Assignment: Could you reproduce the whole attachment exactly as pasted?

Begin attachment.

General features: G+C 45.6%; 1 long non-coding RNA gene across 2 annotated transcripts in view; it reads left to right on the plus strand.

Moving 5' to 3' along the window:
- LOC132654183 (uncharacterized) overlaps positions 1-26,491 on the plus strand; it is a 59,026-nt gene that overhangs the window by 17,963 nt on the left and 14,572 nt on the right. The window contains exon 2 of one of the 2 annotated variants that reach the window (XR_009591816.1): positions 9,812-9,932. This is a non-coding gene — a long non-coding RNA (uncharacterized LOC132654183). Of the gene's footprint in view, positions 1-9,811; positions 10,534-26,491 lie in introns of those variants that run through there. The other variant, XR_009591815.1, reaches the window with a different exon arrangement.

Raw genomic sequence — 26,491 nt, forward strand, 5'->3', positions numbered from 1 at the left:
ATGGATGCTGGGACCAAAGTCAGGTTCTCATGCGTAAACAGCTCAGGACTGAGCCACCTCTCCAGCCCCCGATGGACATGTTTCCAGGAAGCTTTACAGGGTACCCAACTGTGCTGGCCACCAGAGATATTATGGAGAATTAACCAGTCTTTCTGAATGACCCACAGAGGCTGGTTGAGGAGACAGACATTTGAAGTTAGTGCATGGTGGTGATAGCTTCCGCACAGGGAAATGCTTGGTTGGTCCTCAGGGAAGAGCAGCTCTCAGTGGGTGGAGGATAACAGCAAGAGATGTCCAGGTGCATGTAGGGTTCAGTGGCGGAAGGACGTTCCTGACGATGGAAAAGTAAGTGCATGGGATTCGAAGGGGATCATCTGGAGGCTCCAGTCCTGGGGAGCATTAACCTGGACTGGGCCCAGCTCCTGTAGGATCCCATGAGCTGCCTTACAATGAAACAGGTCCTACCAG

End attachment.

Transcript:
General features: G+C 45.6%; 1 long non-coding RNA gene across 2 annotated transcripts in view; it reads left to right on the plus strand.

Moving 5' to 3' along the window:
- LOC132654183 (uncharacterized) overlaps positions 1-26,491 on the plus strand; it is a 59,026-nt gene that overhangs the window by 17,963 nt on the left and 14,572 nt on the right. The window contains exon 2 of one of the 2 annotated variants that reach the window (XR_009591816.1): positions 9,812-9,932. This is a non-coding gene — a long non-coding RNA (uncharacterized LOC132654183). Of the gene's footprint in view, positions 1-9,811; positions 10,534-26,491 lie in introns of those variants that run through there. The other variant, XR_009591815.1, reaches the window with a different exon arrangement.

Raw genomic sequence — 26,491 nt, forward strand, 5'->3', positions numbered from 1 at the left:
ATGGATGCTGGGACCAAAGTCAGGTTCTCATGCGTAAACAGCTCAGGACTGAGCCACCTCTCCAGCCCCCGATGGACATGTTTCCAGGAAGCTTTACAGGGTACCCAACTGTGCTGGCCACCAGAGATATTATGGAGAATTAACCAGTCTTTCTGAATGACCCACAGAGGCTGGTTGAGGAGACAGACATTTGAAGTTAGTGCATGGTGGTGATAGCTTCCGCACAGGGAAATGCTTGGTTGGTCCTCAGGGAAGAGCAGCTCTCAGTGGGTGGAGGATAACAGCAAGAGATGTCCAGGTGCATGTAGGGTTCAGTGGCGGAAGGACGTTCCTGACGATGGAAAAGTAAGTGCATGGGATTCGAAGGGGATCATCTGGAGGCTCCAGTCCTGGGGAGCATTAACCTGGACTGGGCCCAGCTCCTGTAGGATCCCATGAGCTGCCTTACAATGAAACAGGTCCTACCAG